Guest blog by Mary Dell Harrington, co-founder of the parenting blog Grown and Flown.
We do our best, as moms, to protect our kids from dangerous situations. If your family has pets, that same protective instinct applies to the four-legged members of the family. On Valentine’s Day my vigilance will be put to the test as I try to keep the red satiny boxes filled with chocolates away from our chocolate Labradors.
We have owned four Labs during our 25 years of marriage, and each one has been a terrible food thief. Though I’m annoyed when a pup snatches a peanut butter sandwich from the kitchen counter top, I don’t worry about the ingredients the dog ingested. However, if the Valentine’s chocolates are accidentally left on that same space in the kitchen, there can be cause for concern.
According to the ASPCA, “Chocolate can contain high amounts of fat and caffeine-like stimulants known as methylxanthines. If ingested in significant amounts, chocolate can potentially produce clinical effects in dogs ranging from vomiting and diarrhea to panting, excessive thirst and urination, hyperactivity, abnormal heart rhythm, tremors, seizures and even death in severe cases.”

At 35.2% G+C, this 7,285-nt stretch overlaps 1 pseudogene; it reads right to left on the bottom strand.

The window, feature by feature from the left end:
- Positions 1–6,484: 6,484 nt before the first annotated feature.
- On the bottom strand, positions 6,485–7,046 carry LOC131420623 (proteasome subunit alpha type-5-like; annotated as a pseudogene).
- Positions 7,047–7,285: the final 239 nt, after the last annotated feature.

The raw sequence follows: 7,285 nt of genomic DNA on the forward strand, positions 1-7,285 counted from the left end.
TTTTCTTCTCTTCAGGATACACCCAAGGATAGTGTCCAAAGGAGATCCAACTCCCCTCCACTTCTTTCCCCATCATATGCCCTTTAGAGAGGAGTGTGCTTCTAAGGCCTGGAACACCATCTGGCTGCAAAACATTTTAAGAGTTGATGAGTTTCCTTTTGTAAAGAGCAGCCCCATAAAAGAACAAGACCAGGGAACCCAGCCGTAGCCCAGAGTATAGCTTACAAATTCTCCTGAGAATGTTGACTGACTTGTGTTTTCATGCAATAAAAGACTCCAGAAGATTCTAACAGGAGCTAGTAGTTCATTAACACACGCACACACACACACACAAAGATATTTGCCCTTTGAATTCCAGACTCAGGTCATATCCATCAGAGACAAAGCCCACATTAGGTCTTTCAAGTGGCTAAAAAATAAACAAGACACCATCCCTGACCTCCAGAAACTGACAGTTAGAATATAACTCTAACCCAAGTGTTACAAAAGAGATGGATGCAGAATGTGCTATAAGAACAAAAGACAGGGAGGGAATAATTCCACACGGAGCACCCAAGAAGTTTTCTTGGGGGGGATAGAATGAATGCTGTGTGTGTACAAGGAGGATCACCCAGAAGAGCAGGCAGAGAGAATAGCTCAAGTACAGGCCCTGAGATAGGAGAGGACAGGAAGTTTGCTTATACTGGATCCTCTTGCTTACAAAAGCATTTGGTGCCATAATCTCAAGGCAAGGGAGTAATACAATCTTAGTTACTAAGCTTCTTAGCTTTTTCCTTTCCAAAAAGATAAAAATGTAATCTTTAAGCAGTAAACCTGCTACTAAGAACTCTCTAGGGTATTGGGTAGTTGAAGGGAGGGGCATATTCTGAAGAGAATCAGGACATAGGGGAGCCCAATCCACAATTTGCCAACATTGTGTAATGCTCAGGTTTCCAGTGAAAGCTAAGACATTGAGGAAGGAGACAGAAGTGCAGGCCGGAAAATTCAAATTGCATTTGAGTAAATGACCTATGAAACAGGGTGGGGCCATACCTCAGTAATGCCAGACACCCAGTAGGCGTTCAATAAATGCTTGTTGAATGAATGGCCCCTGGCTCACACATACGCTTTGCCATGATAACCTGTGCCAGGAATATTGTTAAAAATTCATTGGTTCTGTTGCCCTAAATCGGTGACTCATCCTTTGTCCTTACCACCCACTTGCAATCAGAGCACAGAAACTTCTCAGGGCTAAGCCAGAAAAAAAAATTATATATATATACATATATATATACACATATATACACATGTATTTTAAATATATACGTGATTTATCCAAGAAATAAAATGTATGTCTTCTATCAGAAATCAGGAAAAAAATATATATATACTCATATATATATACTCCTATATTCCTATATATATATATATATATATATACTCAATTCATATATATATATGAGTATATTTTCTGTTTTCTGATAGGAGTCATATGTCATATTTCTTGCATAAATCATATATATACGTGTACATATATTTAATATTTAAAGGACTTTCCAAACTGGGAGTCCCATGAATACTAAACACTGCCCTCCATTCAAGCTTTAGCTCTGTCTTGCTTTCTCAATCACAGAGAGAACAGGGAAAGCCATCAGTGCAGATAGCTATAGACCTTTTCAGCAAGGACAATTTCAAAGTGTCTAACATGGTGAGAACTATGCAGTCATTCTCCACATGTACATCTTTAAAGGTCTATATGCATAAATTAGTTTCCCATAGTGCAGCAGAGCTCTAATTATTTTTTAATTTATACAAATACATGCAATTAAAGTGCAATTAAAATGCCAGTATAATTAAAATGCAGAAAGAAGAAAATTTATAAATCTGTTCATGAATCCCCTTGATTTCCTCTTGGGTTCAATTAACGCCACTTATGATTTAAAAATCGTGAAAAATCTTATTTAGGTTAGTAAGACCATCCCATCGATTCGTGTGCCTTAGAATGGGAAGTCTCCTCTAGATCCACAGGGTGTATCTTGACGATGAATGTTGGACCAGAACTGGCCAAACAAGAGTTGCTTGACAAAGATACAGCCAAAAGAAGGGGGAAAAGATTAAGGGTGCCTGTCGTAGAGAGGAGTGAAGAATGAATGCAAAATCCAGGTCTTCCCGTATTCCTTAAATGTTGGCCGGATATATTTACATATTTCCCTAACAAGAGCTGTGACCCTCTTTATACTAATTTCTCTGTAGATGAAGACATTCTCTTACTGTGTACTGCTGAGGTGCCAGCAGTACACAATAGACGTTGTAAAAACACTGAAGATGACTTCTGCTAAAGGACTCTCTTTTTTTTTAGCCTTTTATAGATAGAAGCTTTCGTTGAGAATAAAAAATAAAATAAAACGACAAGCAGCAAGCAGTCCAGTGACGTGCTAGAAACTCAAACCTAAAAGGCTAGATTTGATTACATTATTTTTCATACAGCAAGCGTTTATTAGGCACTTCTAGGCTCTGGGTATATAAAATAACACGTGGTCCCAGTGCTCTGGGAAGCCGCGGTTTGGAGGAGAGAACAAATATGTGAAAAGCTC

If you discover that your dog has eaten chocolate, try to remain calm and ascertain these three things before you call your vet:
Determine if it was dark, milk or white chocolate
Try to estimate the ounces consumed
Know your dog’s weight
Better yet, take a look at the video below, created by the ASPCA Animal Poison Control Center, which illustrates helpful things to note about the dangers of quantities and types of chocolate. It’s helpful to watch the video now, before your dog has a chance to snack on any unsafe treats this Valentine’s Day.
Attention, pet parents: The Procter & Gamble Company (P&G) has voluntarily recalled specific lots of dry pet food due to potential Salmonella contamination. No Salmonella-related illnesses have yet been reported in association with these product lots, but P&G is recalling them as a precautionary measure.